Torque comes on early and strong with this biturbocharged mill, and with so many cogs to choose from in the gearbox, you’ll rarely find yourself outside of the motor’s sweet spot, especially in Sport and Sport+ modes, which tend to avoid upshifting into the highest gears unless the cruising speed makes it a requirement. The sound from the 3.0-liter isn’t nearly as alluring as the baritone bellow of the 4.0 V8 found in the E63, but the active valves in the exhaust system, which open up in aforementioned driving modes, add some pop-and-crackle theatrics to the equation that give the engine note more volume and additional character.
The three-mode adjustable suspension impresses as well, delivering minimal body roll in the sportier driving modes (or when manually adjusted via the dedicated button on the center console) while still providing supple ride quality and isolation from imperfections on pock-marked pavement in Comfort and Eco modes.
The E43 is infused with no shortage of go-fast hardware and boasts the latest tech features like a dual 12.3-inch digital display instrument cluster.
And like all E-Class cars, the E43 can be equipped with no shortage of tech features. While adaptive cruise control with forward-collision warning and automated emergency braking is standard, our tester was also equipped with the Premium 3 Package, a $7,300 options group that includes a host of safety features, like Evasive Steering Assist and Active Lane Change Assist. A handful of comfort and convenience options are including in the package as well, like massaging front seats and NFC wireless charging for mobile devices that support it.
While most of these features add to the overall driving experience, Mercedes’ quest in building a safer and more efficient car occasionally translates to annoyance, like the lane keep assist feature, which abruptly applies the brakes to one side of the car in order to bring it back into the center of the lane at the mere suggestion of inching toward a lane line. Or the fact the automatic stop/start turns itself back on every time you change driving modes.
But on the whole, the vast suite of available technology in the E43 is impressive – Mercedes’ unique combination of buttons, a rotary dial, and an elevated, pressable touchpad should by all rights be unintuitive to use, and we got up to a comfortable level of competency with the interface after just a few minutes of fiddling. Dedicated hard buttons for each of the adjustable performance attributes of the car go a long way, too, providing a more tactile way to adjust modes without excessive distraction.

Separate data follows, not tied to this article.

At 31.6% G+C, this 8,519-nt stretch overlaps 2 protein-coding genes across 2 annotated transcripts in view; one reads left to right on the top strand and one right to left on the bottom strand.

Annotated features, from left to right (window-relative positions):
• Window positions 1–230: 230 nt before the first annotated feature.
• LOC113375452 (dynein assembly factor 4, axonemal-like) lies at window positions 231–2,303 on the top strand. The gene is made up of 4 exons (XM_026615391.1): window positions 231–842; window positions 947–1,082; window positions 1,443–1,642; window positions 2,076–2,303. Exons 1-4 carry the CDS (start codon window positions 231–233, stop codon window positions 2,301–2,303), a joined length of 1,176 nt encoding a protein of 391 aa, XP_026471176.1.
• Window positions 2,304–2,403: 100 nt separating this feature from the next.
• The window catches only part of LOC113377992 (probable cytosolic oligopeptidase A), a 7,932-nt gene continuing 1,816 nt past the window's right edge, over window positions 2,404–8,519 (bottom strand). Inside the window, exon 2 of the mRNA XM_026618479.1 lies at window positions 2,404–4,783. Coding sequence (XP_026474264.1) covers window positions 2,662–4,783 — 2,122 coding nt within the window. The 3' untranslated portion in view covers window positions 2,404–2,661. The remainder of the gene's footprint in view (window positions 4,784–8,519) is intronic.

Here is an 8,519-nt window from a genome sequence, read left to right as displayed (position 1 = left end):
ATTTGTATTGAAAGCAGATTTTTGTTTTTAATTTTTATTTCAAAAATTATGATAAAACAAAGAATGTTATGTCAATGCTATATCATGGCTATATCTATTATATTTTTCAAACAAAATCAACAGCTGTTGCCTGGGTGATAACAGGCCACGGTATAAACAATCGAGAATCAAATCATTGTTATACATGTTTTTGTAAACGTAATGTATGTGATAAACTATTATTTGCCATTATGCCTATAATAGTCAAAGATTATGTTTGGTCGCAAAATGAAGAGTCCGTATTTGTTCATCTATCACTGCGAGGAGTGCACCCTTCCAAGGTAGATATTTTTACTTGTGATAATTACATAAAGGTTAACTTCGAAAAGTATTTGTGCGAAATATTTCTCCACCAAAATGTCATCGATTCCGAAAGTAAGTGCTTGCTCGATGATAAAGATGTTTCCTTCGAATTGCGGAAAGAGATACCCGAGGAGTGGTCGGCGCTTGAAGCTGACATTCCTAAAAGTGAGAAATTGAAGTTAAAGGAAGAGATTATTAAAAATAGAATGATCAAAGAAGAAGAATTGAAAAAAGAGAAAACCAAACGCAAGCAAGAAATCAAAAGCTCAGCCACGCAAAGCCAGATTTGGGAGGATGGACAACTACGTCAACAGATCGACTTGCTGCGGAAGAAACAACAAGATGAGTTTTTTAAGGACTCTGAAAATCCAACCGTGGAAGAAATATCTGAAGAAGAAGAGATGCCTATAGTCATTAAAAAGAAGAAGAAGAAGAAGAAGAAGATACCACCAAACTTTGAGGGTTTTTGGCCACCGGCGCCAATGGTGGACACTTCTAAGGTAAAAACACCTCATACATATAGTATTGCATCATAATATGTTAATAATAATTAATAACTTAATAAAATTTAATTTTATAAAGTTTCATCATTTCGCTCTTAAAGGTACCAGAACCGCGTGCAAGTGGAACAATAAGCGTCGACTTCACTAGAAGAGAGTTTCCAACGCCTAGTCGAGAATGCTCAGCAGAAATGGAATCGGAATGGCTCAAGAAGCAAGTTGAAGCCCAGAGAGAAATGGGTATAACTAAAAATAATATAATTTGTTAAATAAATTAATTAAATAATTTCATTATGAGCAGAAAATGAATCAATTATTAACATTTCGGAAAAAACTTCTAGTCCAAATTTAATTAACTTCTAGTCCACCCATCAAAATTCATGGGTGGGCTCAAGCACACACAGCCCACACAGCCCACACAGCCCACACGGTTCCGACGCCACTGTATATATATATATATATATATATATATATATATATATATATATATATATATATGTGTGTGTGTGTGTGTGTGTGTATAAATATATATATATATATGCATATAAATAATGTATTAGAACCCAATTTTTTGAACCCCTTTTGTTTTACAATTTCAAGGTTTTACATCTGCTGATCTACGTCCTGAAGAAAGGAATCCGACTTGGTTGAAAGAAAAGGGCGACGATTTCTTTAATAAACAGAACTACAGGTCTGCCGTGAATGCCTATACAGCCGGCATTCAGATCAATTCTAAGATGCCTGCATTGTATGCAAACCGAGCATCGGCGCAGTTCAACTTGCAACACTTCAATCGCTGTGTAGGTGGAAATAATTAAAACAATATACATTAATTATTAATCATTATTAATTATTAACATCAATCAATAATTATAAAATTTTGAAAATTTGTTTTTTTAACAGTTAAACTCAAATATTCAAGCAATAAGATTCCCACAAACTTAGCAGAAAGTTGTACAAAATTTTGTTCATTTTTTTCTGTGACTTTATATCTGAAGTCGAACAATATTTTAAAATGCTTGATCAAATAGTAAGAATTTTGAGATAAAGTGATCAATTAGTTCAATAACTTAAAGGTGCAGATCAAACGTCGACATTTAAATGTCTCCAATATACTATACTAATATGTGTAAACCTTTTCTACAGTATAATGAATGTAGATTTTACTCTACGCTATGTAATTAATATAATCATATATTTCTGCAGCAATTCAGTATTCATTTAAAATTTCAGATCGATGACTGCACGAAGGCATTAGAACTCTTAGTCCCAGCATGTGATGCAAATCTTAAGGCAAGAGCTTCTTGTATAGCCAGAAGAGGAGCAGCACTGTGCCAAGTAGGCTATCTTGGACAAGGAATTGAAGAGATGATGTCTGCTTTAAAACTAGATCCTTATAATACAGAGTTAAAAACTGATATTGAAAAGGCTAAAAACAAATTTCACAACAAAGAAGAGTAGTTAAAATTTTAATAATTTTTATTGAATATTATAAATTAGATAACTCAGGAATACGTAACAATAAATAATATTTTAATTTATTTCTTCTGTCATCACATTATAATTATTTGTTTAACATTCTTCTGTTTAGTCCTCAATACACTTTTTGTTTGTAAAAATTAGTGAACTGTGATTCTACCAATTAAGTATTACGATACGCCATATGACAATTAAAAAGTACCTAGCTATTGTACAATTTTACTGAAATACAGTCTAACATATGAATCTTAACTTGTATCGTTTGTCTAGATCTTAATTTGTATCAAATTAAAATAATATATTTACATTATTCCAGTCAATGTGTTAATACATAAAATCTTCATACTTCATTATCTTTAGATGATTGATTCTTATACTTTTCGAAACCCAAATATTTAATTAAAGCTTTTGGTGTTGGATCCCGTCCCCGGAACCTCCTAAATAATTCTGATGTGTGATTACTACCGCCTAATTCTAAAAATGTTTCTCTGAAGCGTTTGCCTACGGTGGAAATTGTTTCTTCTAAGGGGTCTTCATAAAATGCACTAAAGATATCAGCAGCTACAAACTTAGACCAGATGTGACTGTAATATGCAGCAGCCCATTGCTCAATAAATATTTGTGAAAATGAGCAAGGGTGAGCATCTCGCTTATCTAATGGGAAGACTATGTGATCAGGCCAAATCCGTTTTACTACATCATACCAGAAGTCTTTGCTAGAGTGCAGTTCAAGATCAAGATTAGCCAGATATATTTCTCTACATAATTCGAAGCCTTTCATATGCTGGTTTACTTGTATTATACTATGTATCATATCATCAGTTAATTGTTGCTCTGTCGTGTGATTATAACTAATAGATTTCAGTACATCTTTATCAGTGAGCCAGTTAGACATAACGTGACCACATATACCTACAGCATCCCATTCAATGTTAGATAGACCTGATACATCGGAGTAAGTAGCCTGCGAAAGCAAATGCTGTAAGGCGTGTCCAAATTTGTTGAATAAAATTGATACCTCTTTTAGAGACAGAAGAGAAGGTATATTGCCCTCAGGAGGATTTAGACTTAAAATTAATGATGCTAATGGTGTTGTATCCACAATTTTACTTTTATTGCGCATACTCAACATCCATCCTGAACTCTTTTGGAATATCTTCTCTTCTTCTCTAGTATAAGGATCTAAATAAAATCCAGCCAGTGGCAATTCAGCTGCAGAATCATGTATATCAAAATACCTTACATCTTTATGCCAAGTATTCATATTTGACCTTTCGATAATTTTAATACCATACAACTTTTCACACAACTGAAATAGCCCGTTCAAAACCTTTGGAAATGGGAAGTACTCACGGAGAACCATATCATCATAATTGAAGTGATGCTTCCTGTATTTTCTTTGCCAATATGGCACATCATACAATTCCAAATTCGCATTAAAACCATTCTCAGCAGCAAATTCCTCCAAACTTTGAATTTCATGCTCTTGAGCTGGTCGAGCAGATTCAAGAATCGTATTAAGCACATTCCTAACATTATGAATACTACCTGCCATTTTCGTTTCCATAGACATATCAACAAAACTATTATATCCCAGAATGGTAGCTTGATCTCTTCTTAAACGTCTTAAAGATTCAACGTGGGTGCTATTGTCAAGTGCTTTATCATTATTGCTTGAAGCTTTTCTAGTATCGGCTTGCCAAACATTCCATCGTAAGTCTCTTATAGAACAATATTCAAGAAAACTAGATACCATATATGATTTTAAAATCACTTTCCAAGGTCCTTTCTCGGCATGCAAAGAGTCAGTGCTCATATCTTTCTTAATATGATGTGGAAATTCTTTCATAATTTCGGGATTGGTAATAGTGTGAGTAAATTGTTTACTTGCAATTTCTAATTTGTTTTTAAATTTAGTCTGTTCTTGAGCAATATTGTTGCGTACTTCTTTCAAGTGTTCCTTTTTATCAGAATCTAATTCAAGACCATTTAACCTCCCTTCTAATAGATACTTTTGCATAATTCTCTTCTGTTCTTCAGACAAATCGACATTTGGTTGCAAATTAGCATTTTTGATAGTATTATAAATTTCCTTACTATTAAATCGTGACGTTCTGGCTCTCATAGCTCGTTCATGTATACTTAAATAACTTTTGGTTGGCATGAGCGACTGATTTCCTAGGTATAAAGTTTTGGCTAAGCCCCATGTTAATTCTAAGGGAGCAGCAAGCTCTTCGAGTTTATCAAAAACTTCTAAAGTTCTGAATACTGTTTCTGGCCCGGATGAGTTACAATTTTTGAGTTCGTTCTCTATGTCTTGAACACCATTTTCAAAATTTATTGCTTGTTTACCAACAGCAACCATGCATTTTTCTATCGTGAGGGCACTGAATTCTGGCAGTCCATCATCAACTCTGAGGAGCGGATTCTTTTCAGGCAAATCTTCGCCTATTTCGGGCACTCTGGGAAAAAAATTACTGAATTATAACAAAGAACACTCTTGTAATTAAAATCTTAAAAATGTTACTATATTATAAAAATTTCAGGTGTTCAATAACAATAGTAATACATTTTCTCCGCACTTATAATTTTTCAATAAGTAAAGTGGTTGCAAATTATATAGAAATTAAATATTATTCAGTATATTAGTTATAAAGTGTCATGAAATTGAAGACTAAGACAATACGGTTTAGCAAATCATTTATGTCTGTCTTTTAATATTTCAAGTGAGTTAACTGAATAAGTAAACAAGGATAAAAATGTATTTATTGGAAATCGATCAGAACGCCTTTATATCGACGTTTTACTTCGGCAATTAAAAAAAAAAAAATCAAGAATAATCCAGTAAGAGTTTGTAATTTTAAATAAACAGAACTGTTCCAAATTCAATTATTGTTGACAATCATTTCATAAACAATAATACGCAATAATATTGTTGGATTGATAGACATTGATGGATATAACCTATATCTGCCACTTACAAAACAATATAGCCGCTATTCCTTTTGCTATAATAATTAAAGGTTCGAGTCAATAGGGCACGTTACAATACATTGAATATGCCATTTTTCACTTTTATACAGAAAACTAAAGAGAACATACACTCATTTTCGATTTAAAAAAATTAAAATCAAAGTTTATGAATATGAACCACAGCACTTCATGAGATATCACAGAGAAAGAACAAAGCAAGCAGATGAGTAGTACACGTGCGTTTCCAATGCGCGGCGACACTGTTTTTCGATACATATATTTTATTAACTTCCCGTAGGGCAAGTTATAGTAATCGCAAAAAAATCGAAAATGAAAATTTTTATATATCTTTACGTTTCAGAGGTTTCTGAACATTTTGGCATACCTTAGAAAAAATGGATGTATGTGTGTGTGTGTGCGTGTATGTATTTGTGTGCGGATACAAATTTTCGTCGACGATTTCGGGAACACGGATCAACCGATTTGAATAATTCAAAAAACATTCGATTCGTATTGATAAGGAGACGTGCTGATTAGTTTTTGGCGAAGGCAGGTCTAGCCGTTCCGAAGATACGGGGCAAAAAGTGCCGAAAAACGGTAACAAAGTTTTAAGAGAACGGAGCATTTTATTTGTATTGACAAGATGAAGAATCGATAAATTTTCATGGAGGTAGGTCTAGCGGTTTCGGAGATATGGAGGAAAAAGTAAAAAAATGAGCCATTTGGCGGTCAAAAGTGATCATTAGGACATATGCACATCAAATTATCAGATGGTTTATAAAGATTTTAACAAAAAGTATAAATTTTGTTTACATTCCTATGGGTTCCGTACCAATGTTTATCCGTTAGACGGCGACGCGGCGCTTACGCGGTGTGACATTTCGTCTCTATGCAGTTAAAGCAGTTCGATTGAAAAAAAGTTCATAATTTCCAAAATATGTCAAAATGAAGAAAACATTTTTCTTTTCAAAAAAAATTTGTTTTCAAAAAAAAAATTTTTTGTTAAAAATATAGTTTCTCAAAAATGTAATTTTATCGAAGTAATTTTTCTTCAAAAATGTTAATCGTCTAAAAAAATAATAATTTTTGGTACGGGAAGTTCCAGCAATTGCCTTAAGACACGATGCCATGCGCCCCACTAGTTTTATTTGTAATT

An AMG for the masses
The AMG 43 treatment occupies an interesting space for would-be owners. There’s no doubt it provides a more engaging driving experience in this mid-sized sedan than the standard model can – the combination turns the E-Class from a luxurious cruiser into a legitimately quick sports sedan, and it undoubtedly delivers enough performance for the vast majority of drivers.
Of course, some will still long for the full-bore AMG treatment, and not just for cool points. While the E43 makes for a worthy companion during flashes of spirited motoring, capable drivers may still discover the limitations of the street-friendly brakes and suspension tuning without ever putting a wheel on a road course, as track capability isn’t the primary focus of the AMG 43 package. But it’s safe to say that Mercedes-AMG is also aware of the fact that the vast majority of AMG-badged vehicles will never find their way to a road course throughout their existence.
So it stands to reason that, for most drivers, striking a balance between performance and compliance (along with an agreeable price of admission) is simply a higher priority than sheer outright capability. To that end, the E43 is wildly successful at its mission, and a welcomed new entry into the Mercedes-AMG roster.
- Ample and usable power
- Luxurious interior
- Wide array of latest tech features
- V6 isn’t sonically charismatic
- Options quickly ramp up the price tag